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Bat Virus on the Move

January 26th, 2015

A lethal disease called white-nose syndrome (a fungal virus) has killed at least six million North American bats over the past ten years. Since white-nose syndrome first appeared in Albany, entire bat species now face the potential of being annihilated.

Thomas Lilley, postdoctoral fellow at Bucknell University, helps wild bats acclimate to life in captivity. He and others are working to understand white-nose syndrome. The fungus assaults bats while they hibernate in caves. Researchers are examining normal bat hibernation as well as arousal bouts, which are a big part of understanding the problem.

Hibernating bats warm themselves out of torpor (inactivity) every few weeks during the winter and for several hours at a time. And while researchers do not comprehend the reasons for the arousal bouts, they do know how important these periodic thaws must be to the survival of the bat.

“All the work that bats do during the fall, feeding nonstop and putting on fat until they’re like butterballs on wings, and 90 percent is spent to sustain the winter warm-ups,” said DeeAnn Reeder, a professor of biology and leading bat ecologists.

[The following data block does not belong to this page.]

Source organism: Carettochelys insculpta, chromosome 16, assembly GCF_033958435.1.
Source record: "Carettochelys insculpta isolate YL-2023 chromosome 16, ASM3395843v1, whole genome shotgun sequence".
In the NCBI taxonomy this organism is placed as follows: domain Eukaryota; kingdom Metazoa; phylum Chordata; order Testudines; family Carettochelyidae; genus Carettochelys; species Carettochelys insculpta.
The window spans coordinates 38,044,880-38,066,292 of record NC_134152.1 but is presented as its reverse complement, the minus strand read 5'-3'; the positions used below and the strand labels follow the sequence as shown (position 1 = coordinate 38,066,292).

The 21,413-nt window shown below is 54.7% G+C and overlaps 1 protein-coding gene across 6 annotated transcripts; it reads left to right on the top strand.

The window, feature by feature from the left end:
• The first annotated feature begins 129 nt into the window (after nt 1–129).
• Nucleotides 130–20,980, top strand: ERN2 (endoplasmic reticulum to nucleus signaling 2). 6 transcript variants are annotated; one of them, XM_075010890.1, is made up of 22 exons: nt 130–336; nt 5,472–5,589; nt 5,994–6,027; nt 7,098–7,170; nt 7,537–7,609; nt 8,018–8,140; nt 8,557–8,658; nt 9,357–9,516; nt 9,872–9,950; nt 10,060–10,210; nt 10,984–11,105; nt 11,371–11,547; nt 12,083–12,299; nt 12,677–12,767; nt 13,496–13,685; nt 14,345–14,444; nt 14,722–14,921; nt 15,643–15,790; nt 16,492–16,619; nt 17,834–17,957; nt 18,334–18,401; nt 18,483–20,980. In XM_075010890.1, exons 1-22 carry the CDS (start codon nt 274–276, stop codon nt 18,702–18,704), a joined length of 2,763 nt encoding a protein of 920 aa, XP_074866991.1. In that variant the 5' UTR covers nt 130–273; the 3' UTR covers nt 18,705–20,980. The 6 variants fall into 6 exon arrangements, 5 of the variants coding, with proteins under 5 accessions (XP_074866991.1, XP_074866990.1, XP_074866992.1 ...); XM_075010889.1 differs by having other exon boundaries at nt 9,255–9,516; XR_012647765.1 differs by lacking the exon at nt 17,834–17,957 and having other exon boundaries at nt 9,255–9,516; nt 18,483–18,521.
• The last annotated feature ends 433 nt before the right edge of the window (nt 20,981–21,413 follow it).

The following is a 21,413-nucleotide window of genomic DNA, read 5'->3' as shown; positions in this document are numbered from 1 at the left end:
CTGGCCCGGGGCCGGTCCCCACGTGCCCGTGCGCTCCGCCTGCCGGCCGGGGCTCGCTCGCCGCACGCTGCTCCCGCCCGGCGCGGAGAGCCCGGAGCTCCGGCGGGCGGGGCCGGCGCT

It is believed that white-nose syndrome disrupts the arousal-torpor cycle. This occurs long before any symptoms manifest. A white fuzz appears on the bat’s face and wings. The disorder exacerbates when bat’s immune systems mount a strong response against the fungal spores.

This is not typical as scientists are discovering that bat immune systems are surprisingly tolerant of most pathogens. This trait offers clues to preventing aging diseases in humans such as cancer.

“At this stage, the evidence is anecdotal,” said Lin-Fa Wang, a bat virologist at the Duke-NUS Graduate School in Singapore and the Australian Animal Health Laboratory in Geelong. “But of all the bat biologists I’ve spoken with, I’ve only heard of one or two cases of bat tumors.”

Researchers are scrutinizing bat DNA. Preliminary findings indicate that bats’ apparent indifference to the viral hosts they harbor, together with their longevity, probably arose from adaptations needed to grant them the power of flight.

Regardless, bats play crucial roles in our environment. Bats that consume tons of insects are apex predators among night-flying insects including mosquitoes. Reeder estimates that ‘for every million bats killed by white-nose syndrome, 692 tons of insects go unchecked every summer.” And fruit- and nectar-eating bats are important for pollination and seed distribution.

http://www.nytimes.com/2015/01/13/science/no-time-for-bats-to-rest-easy.html?_r=0

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